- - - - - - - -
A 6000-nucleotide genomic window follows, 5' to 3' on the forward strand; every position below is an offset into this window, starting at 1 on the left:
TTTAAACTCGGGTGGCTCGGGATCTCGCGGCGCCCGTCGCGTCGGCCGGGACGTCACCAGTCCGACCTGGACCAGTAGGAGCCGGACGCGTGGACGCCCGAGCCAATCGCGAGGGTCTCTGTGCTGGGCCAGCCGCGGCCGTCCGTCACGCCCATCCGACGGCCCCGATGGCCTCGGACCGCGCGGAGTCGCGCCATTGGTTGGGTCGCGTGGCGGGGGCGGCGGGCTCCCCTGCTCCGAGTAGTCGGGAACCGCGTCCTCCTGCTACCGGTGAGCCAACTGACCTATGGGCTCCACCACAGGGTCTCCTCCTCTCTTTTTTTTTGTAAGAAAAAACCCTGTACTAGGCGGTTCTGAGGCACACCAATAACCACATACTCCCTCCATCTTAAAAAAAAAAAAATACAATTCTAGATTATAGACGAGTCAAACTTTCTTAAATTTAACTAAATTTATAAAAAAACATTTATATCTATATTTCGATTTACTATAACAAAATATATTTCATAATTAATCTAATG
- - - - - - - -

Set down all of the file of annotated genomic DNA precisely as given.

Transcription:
A 6000-nucleotide genomic window follows, 5' to 3' on the forward strand; every position below is an offset into this window, starting at 1 on the left:
TTTAAACTCGGGTGGCTCGGGATCTCGCGGCGCCCGTCGCGTCGGCCGGGACGTCACCAGTCCGACCTGGACCAGTAGGAGCCGGACGCGTGGACGCCCGAGCCAATCGCGAGGGTCTCTGTGCTGGGCCAGCCGCGGCCGTCCGTCACGCCCATCCGACGGCCCCGATGGCCTCGGACCGCGCGGAGTCGCGCCATTGGTTGGGTCGCGTGGCGGGGGCGGCGGGCTCCCCTGCTCCGAGTAGTCGGGAACCGCGTCCTCCTGCTACCGGTGAGCCAACTGACCTATGGGCTCCACCACAGGGTCTCCTCCTCTCTTTTTTTTTGTAAGAAAAAACCCTGTACTAGGCGGTTCTGAGGCACACCAATAACCACATACTCCCTCCATCTTAAAAAAAAAAAAATACAATTCTAGATTATAGACGAGTCAAACTTTCTTAAATTTAACTAAATTTATAAAAAAACATTTATATCTATATTTCGATTTACTATAACAAAATATATTTCATAATTAATCTAATG